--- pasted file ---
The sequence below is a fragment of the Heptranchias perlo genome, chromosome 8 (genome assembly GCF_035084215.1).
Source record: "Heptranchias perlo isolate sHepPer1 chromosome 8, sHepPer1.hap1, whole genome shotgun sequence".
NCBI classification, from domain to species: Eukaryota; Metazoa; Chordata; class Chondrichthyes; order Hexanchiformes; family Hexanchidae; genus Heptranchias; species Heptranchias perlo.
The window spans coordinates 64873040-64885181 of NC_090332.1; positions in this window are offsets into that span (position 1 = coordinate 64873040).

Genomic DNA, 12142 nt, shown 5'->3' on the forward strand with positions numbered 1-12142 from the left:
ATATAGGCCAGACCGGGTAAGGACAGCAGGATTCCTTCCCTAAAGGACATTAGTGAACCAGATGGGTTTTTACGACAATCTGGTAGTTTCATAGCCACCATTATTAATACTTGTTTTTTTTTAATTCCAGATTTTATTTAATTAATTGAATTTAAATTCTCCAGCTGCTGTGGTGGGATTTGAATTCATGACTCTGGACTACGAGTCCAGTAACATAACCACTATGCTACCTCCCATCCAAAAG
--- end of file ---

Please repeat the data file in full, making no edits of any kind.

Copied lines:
The sequence below is a fragment of the Heptranchias perlo genome, chromosome 8 (genome assembly GCF_035084215.1).
Source record: "Heptranchias perlo isolate sHepPer1 chromosome 8, sHepPer1.hap1, whole genome shotgun sequence".
NCBI classification, from domain to species: Eukaryota; Metazoa; Chordata; class Chondrichthyes; order Hexanchiformes; family Hexanchidae; genus Heptranchias; species Heptranchias perlo.
The window spans coordinates 64873040-64885181 of NC_090332.1; positions in this window are offsets into that span (position 1 = coordinate 64873040).

Genomic DNA, 12142 nt, shown 5'->3' on the forward strand with positions numbered 1-12142 from the left:
ATATAGGCCAGACCGGGTAAGGACAGCAGGATTCCTTCCCTAAAGGACATTAGTGAACCAGATGGGTTTTTACGACAATCTGGTAGTTTCATAGCCACCATTATTAATACTTGTTTTTTTTTAATTCCAGATTTTATTTAATTAATTGAATTTAAATTCTCCAGCTGCTGTGGTGGGATTTGAATTCATGACTCTGGACTACGAGTCCAGTAACATAACCACTATGCTACCTCCCATCCAAAAG